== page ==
Currently, my work in progress novel is just over 90,o00 words. I’ve been working on it in fits and starts since November 2012. Since that time, I found out I was pregnant, gave birth to my daughter, had a child graduate HS, helped said child go off to China for a summer, get another child to gymnastics camp, work a regular day job throughout it all since baby was 2 1/2 months old, and — oh, yeah figure out a gluten free diet.
So, I’ve been a bit busy as all of us are. However, in the 19 months that have passed since I began my supernatural thriller novel, I have learned a few things that I did not expect to learn from the novel writing process. I thought writing was setting down the story in a straight-forward outline which is plotted out beat-for-beat so all one must do is write the flesh and flash and slip it onto the bones you’ve already laid down. Yeaaah…right.
Here is what novel writing is REALLY all about.
1. Writing a novel takes love. Yes, you read that right. When you are going to sit down and be friends with a piece of work for the next umpteen months/days/years you BETTER love it. What does that mean? It means you must be loyal to your novel. Think about it often. Dream about it. And, of course, write it out fully.
2. Writing a novel does not mean you must finish the novel you began. [What?!] Yes, this sounds like an oxymoron. Literally speaking, it is. However, as any writer can tell you — it’s not. I wrote a short story that eventually turned itself into a novel. It was called “Opening Up”. After some months passed after I wrote it, it became clear to me that the novel I wrote was NOT the novel it was supposed to be. The main character of this novel was the wrong POC for this book. The true main character is a character that came to the fore about 1/3 of the way into the book. Therefore, I have to totally re-write this novel from the new perspective.
3. Writing a novel is a learning process. You are not necessarily learning about the characters, the setting of the story, or working on the sound of the speech patterns of your characters. You are learning about yourself, the writer, who will be stepping into the background and allowing the characters to speak, act, dance and generally entertain the writer — who in turn entertains the reader. Therefore…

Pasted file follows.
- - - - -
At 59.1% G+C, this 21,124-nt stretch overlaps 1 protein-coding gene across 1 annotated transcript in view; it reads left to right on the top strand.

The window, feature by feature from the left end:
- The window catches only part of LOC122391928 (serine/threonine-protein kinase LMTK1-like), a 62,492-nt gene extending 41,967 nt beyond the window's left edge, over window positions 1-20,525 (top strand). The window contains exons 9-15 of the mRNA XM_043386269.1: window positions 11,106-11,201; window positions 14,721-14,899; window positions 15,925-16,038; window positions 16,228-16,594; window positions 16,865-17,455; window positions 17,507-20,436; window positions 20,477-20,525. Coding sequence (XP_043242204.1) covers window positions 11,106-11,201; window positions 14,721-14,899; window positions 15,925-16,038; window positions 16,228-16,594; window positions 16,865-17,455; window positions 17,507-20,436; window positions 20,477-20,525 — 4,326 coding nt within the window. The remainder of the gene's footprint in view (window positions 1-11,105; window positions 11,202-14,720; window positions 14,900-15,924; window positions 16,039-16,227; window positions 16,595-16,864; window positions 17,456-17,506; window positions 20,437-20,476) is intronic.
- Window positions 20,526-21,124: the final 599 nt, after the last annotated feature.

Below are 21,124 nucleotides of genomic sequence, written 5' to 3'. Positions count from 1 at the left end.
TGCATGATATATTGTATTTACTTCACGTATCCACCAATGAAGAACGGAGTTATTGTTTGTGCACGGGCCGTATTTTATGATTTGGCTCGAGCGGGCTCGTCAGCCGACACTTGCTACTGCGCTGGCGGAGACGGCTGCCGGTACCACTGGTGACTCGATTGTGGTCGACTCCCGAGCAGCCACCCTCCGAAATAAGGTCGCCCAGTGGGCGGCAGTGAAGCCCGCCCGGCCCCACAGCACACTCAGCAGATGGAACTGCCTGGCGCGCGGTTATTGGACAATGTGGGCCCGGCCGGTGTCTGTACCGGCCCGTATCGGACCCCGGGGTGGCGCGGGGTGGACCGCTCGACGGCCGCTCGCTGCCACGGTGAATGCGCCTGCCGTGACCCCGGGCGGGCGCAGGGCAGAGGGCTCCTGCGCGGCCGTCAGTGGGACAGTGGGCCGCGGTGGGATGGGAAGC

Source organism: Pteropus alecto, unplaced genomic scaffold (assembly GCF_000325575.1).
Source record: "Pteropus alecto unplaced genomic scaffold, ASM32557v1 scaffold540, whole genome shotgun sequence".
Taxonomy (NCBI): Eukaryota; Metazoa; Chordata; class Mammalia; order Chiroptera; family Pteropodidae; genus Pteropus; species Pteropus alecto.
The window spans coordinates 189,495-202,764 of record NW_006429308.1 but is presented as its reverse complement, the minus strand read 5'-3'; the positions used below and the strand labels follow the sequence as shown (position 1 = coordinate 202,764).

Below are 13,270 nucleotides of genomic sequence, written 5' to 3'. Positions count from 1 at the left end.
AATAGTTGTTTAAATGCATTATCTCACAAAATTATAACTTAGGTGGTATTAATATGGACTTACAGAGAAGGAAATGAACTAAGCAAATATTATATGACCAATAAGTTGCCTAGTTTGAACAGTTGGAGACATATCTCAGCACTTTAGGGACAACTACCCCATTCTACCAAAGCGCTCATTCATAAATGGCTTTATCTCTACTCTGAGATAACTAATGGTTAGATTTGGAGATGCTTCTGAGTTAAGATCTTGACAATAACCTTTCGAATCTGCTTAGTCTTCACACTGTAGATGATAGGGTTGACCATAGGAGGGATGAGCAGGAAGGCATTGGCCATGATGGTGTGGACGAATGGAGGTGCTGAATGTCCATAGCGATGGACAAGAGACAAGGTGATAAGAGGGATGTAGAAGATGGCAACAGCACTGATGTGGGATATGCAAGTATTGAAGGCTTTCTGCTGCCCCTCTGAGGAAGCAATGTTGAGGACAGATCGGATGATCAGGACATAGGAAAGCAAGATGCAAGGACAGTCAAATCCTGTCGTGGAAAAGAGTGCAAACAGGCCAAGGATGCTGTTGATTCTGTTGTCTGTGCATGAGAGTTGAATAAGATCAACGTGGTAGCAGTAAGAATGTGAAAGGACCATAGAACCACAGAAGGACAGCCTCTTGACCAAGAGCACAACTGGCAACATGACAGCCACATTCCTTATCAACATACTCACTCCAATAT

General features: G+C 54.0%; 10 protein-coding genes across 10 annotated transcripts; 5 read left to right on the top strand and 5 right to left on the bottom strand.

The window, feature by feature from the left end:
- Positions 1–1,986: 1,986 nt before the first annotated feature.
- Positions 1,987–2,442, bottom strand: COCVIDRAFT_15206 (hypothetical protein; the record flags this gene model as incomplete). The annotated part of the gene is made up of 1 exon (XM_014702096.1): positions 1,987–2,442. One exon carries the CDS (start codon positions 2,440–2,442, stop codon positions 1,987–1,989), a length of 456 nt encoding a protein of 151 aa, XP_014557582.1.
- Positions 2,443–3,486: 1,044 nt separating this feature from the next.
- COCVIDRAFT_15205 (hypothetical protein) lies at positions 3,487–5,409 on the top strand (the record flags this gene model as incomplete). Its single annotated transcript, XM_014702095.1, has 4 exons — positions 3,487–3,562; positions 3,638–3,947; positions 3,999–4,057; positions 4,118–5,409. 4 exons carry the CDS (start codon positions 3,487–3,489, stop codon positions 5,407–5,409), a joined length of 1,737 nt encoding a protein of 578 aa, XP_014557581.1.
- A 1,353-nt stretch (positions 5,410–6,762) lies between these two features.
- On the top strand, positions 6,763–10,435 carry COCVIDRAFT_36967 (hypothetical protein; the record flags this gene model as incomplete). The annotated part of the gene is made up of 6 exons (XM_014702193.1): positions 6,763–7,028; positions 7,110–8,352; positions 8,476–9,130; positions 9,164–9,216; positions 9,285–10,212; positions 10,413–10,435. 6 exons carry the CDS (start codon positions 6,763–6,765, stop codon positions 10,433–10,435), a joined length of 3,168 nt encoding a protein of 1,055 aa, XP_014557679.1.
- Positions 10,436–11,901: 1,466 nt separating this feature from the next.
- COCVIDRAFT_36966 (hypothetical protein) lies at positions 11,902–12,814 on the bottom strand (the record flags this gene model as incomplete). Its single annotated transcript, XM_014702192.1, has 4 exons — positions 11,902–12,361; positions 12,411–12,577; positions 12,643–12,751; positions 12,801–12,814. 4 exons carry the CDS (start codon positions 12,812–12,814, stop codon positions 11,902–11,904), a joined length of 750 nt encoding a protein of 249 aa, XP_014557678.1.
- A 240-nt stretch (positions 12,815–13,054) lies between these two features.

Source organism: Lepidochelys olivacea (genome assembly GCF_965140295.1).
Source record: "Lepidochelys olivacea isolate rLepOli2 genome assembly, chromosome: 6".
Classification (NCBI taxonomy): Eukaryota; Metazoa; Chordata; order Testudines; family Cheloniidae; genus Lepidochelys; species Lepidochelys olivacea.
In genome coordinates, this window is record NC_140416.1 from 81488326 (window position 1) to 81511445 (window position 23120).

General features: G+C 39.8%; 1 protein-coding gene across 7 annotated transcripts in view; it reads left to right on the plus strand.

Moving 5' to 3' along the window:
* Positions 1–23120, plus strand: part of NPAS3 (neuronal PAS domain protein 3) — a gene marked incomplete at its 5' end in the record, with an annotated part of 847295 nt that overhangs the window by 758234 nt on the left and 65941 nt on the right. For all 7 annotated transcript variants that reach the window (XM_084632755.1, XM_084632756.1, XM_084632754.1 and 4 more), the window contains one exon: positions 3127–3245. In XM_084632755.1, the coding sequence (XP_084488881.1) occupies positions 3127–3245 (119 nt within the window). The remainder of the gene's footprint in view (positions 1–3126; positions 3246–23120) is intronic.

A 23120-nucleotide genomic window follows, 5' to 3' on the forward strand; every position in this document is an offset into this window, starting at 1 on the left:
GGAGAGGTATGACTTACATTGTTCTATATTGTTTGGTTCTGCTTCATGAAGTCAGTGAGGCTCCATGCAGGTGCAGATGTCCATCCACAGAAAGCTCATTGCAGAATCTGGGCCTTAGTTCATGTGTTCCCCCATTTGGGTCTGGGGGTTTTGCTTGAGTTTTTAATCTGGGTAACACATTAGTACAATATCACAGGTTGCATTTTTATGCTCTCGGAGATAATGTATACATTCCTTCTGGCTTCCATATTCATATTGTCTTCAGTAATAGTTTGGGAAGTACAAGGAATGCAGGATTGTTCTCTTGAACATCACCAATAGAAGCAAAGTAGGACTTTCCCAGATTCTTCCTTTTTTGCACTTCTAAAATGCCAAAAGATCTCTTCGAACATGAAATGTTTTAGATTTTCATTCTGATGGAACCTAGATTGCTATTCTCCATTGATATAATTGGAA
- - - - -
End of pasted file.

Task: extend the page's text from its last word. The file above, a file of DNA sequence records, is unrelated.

4. Writing a novel CAN take a lot of time depending upon how stubborn the writer is! If the writer does not allow himself/herself the luxury of being an ’empty’ vessel for the story to come and fill them up it may take a long time for the story to wind its way through the synapses and sinews of the writer’s mind and body to come into being. In fact, if the writer is truly stubborn the story may never see the light of day.
5. Writing a novel is formulaic — not in the sense of one thing follows this thing that follows another thing. Not, not a linear formula. Writing a novel is akin to allowing the formula to happen to you. Here is the magic novel writing formula —
WRITER + MUSE + PATIENCE + RELAXING + RESEARCH + MEDITATION = NOVEL
6. Writing a novel is cathartic.
7. Writing a novel breaks down barriers in one’s mind and allows the writer to break free of inner obstacles [in life]. By overcoming challenges in writing, the writer frees up mental/head space for the work-in-progress novel.
8. Writing a novel is good for your skin. With all of the time the writer has while waiting for the muse to elaborate on certain scenes/characters &/or, the mood for a chapter, the writer will have plenty of time for facials — either homemade ones, or at the spa! [Okay, so maybe I just wanted a spa trip, okay??!!? Thank you, Spa Castle!]
In the end, when you’ve written the last word and hit the save icon, you know you’ve made a great accomplishment. You are in the company of great minds throughout time who have gone through a similar journey and have come out with the unique product of imaginative wordplay.